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Intended audience group: All
Group 1: Unpaid carers*, paid carers, volunteers, people living with conditions and personal assistants of care when funding may be used from personal health budgets for continuous healthcare.
Group 2: Basic awareness for all front line staff in all adult health and social care environments, (residential, domiciliary, nursing and community), including volunteers, people living with conditions and personal assistants of care when funding may be used from personal health budgets for continuous healthcare.
Group 3: More in-depth learning for registered and unregistered front line staff in all adult health and social care environments (residential, domiciliary, nursing and community), including where relevant primary care. These courses are available to personal assistants of care where funding may be used from personal health budgets for continuous healthcare.
Group 4: Community Nurses, Advanced Health Practitioners, Practice Nurses and Registered Nurses in nursing homes (clinical registered staff).
Group 5: Registered managers, Line Managers, Team Leaders, those responsible for the learning and development of their staff.
Aims and Objectives
The world’s first dementia dictionary.
One of the biggest challenges for people that work or live with people who have dementia is the progressive change in communication that occurs throughout the stages of the disease. In most forms of dementia the ability to speak normally will be impaired and therefore the brain will find new ways to communicate via actions, noises, behaviours and body language, this is called the Language of Dementia.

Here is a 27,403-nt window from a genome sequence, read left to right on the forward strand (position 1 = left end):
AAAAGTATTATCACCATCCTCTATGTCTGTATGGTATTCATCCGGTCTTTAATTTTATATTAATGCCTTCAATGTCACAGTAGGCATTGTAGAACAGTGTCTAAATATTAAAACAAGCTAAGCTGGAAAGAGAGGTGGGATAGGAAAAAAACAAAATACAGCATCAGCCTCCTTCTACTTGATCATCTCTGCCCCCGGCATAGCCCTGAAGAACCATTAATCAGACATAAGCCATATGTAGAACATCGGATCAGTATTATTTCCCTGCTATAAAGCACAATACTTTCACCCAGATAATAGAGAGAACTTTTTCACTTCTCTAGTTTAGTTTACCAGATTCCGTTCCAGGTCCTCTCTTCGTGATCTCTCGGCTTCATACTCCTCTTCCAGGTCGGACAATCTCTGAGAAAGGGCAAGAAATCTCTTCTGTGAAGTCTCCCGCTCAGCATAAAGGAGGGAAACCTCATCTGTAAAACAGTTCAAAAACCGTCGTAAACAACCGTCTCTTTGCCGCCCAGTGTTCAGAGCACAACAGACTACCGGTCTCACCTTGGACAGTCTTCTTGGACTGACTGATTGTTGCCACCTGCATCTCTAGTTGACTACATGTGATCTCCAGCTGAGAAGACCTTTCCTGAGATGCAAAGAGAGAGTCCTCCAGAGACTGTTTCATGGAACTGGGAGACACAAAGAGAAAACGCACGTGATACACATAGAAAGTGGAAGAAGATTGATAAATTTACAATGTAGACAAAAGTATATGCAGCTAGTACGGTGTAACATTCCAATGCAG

The Dementia Dictionary “a freely available service” allows us to translate these into a recognised language. Working with a global network of Dementia Interpreters we will share experiences and ultimately help you to re-connect with the people that you support.
You can join the “Interpreter Forum” and be able to ask about any behaviour, action, body language or situation that you would like translated through the Dementia Interpreters forum. All questions will help us to develop the Dementia Dictionary further by understanding the Language of Dementia. Please note: your question will be entered into the dementia interpreters forum, discussed and this will mean that it may take time to be translated.
You too can become a Dementia Interpreter by either becoming a community or professional registered Dementia Interpreter.
Please keep revisiting the Dementia Dictionary to find out when we have a defined translation or sign up to our free monthly newsletter to receive useful information and guidance regarding dementia.
Bedford Borough, BLMK, Central Bedfordshire, Luton Borough, Milton Keynes,
Resource / Organisation